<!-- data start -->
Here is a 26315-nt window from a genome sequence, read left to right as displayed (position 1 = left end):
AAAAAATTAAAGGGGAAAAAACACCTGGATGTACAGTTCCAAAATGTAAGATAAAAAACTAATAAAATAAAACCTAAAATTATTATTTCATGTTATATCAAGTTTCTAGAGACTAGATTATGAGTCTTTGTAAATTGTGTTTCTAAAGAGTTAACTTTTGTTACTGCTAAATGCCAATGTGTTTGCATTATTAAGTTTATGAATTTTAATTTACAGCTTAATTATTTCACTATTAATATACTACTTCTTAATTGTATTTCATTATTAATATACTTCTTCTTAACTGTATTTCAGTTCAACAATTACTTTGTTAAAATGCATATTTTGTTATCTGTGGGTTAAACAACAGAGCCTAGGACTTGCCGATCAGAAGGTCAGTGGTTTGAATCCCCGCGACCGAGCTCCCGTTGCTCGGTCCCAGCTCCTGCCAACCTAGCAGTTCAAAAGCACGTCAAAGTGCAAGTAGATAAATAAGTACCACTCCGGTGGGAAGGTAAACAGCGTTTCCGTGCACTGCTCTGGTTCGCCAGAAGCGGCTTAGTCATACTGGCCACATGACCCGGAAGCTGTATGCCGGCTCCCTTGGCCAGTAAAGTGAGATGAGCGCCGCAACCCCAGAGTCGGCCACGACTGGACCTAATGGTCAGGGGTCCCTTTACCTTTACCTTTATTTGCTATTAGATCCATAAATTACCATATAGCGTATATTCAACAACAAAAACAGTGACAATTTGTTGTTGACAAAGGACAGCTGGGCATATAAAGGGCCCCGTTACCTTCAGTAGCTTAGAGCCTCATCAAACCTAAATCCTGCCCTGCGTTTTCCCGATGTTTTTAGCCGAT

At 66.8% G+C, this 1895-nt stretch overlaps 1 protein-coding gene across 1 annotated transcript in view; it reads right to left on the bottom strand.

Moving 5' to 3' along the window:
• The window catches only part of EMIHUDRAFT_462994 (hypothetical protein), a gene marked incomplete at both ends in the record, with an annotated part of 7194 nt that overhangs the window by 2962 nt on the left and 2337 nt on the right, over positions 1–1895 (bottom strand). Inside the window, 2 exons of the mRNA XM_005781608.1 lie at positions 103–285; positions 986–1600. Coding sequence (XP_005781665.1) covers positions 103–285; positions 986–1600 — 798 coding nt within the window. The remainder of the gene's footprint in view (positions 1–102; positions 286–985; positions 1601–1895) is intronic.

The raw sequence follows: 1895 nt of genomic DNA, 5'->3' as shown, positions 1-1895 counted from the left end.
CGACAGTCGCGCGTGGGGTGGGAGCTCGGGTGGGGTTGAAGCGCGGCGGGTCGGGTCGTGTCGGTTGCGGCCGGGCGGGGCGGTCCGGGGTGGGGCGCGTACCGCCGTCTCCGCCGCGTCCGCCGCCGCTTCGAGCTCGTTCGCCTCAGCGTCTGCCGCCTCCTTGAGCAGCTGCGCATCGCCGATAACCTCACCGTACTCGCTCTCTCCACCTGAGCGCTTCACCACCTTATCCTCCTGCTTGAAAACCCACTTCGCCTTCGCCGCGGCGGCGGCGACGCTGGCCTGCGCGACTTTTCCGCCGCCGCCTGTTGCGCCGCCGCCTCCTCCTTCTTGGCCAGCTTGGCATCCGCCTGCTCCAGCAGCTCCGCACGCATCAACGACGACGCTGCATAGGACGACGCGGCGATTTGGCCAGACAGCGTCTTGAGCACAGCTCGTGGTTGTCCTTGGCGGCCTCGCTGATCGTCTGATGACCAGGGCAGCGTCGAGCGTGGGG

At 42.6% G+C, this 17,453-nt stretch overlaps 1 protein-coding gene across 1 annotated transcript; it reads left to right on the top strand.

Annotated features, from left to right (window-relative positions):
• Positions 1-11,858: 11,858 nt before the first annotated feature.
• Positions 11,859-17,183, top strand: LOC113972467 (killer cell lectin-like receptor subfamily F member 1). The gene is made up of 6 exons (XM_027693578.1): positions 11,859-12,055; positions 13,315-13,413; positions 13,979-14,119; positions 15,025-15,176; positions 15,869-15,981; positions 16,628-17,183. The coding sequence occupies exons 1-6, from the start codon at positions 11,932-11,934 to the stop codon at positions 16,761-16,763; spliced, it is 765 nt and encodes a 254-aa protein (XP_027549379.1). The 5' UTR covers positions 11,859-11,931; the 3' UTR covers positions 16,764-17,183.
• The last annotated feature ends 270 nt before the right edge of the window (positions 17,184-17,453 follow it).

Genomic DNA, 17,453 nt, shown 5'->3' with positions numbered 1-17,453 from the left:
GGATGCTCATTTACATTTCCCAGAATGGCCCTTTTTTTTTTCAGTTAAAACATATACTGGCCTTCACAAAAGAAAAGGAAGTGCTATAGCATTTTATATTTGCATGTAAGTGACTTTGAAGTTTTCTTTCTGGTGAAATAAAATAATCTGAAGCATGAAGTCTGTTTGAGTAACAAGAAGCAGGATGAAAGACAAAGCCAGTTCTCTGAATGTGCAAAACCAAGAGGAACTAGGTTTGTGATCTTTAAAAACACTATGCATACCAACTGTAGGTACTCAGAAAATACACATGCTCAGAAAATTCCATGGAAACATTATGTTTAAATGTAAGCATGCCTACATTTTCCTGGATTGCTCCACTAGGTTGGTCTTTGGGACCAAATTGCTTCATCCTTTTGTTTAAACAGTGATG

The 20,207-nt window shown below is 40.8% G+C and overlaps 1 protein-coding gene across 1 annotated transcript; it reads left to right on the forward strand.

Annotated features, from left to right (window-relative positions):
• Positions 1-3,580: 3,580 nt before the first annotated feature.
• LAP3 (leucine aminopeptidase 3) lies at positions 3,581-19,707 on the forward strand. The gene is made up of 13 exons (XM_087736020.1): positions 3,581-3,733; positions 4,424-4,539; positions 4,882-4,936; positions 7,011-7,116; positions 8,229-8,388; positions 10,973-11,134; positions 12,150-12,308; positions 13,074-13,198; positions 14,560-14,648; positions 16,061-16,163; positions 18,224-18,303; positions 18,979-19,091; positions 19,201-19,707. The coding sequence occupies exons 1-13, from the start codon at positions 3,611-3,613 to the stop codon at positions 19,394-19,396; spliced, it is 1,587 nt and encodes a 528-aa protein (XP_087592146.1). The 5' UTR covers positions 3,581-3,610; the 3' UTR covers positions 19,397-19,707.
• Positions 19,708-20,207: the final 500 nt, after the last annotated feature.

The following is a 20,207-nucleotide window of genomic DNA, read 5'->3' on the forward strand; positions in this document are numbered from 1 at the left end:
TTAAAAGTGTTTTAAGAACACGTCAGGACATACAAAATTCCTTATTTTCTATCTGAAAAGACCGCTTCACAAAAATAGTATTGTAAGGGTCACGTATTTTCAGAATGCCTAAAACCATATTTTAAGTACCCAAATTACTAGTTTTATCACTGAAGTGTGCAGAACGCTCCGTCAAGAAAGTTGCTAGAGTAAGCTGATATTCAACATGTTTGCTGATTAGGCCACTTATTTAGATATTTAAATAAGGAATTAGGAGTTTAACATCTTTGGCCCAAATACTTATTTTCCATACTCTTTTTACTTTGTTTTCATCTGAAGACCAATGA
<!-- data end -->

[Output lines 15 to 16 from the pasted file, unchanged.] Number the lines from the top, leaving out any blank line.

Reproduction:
The 20,207-nt window shown below is 40.8% G+C and overlaps 1 protein-coding gene across 1 annotated transcript; it reads left to right on the forward strand.

Annotated features, from left to right (window-relative positions):